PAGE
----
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Teaching Lushootseed to Toddlers

Lushootseed  is the language spoken by Coast Salish tribes in the greater Seattle area and north to Skagit River Valley near Bellingham and Whidbey Island, and south to Olympia and Shelton. In 1819, Congress passed the Civilization Fund Act to assimilate indigenous youth to western culture.  The policy authorized forcible separation of indigenous children from their families to be sent to boarding schools far away, where they were to be stripped of their language, culture and religious practices.  It wasn’t until the 1970’s that this practice was outlawed.  This caused a severe disruption in likelihood for traditional practices and lifestyles to continue.

Today, members of these communities are reawakening their native tongue through education to everyone from 6 month olds, elementary and high school students and adults.

Jasmyne Diaz is an enrolled Tulalip member and shares a peek into her work of teaching Lushootseed language as a Teacher Assistant to  six-month to two-year old children in Tulalip, Washington through the Tulalip Lushootseed Language Program

Producers: Laura Florez and Yuko Kodama

Reawakening Lushootseed Language: Language Warriors

Lushootseed  is the language spoken by Coast Salish tribes in the greater Seattle region. In 1819, Congress passed the Civilization Fund Act to assimilate indigenous youth to western culture.  The policy authorized forcible separation of indigenous children from their families to be sent to boarding schools, where they were to be stripped of their language, culture and religious practices.  It wasn’t until the 1970’s that this practice was outlawed.  Today, members of these communities are reawakening their native language through educational programs.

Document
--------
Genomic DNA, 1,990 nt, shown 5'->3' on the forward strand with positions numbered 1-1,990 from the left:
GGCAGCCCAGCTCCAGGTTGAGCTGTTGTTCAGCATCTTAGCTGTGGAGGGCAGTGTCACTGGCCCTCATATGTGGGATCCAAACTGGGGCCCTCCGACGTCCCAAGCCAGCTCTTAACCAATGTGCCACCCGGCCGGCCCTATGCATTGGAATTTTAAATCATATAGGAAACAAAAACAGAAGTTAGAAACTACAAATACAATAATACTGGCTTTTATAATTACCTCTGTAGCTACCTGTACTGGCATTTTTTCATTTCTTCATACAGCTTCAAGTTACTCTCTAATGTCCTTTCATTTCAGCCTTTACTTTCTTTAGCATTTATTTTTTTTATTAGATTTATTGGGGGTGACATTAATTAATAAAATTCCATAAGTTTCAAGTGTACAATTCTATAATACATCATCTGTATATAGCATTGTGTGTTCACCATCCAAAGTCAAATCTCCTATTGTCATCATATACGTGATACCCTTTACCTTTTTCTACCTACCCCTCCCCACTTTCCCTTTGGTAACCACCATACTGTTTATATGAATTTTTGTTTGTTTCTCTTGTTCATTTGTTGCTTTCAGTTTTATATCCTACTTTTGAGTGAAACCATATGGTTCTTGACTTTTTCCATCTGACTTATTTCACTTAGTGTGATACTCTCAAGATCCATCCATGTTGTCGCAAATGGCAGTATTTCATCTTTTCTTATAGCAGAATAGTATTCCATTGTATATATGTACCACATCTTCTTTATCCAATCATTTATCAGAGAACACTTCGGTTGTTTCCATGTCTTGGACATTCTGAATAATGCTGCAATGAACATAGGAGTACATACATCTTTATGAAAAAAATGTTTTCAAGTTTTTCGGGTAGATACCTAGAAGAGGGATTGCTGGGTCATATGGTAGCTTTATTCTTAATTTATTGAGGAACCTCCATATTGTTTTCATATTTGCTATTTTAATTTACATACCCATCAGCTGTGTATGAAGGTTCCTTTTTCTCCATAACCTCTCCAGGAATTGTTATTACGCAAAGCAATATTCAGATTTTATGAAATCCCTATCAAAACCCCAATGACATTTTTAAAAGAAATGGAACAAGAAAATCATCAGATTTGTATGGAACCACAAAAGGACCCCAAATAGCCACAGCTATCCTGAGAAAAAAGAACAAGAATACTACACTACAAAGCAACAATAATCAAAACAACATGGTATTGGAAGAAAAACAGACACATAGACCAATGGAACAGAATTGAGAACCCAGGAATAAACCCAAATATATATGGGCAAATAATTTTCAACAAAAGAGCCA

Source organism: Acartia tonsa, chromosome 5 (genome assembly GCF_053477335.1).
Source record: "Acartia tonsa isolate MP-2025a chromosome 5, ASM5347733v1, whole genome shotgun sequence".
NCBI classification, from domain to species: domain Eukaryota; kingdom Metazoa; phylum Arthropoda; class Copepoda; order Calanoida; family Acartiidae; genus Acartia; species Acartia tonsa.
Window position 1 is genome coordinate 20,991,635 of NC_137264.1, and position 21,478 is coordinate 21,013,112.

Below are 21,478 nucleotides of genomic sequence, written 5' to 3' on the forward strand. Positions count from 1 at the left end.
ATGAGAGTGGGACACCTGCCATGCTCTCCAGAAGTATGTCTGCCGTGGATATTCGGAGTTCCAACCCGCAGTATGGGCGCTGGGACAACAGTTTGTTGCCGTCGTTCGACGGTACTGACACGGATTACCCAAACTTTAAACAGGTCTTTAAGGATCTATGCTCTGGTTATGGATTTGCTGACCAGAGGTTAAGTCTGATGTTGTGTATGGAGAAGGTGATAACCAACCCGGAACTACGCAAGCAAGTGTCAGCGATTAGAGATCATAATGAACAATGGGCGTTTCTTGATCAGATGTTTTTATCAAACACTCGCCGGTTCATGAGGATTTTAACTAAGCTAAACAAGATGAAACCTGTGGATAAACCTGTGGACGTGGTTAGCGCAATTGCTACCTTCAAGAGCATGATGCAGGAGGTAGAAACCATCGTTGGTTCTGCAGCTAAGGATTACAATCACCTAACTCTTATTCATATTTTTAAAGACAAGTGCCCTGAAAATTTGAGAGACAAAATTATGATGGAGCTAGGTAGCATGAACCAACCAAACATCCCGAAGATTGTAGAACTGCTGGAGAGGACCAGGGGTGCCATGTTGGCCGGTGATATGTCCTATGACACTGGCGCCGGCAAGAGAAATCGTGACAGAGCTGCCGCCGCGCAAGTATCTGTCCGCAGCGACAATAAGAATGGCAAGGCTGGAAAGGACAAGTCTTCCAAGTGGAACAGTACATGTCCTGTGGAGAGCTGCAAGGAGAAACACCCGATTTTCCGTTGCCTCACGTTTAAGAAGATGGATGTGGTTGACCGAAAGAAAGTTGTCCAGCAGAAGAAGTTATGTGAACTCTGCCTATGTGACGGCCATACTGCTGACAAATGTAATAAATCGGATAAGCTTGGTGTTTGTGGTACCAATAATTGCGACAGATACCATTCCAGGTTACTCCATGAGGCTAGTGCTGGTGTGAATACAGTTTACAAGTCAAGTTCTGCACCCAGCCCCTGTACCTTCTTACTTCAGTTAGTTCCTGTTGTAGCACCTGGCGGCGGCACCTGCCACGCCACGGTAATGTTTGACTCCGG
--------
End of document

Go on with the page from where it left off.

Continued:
KBCS’s Laura Florez spoke with Lois Landgrebe, of Snohomish, Stillaguamish, Duwamish and Nez Perce descendants, and a Lushootseed educator at Quil Ceda Tulalip elementary school in Tulalip, Washington through the Tulalip Lushootseed Program. Landgrebe describes what it means to be a language warrior.  

Producers: Laura Florez, Yukiko Arichi and Yuko Kodama

Taking the Racism Out of Teaching English Writing

 

KBCS highlights a progressive approach to teaching college writing classes. A method of teaching college level writing titled Anti-racist Writing Assessment Ecology was adopted by 62 faculty at 30 out of the 34 Washington community college and technical colleges (at the time we were working on this story).  The methodology is meant to address and minimize what some educators are considering a culturally colonized education environment.

Dr. Asao Inoue is a Professor of Rhetoric and Composition in the College of Integrative Sciences and Arts at Arizona State University. He developed the Anti-racist Writing Assessment Ecology and wrote the book, Writing Assessment, Social Justice, and The Advancement of Opportunity. Dr. Inoue talked about the approach and what inspired him to create it.

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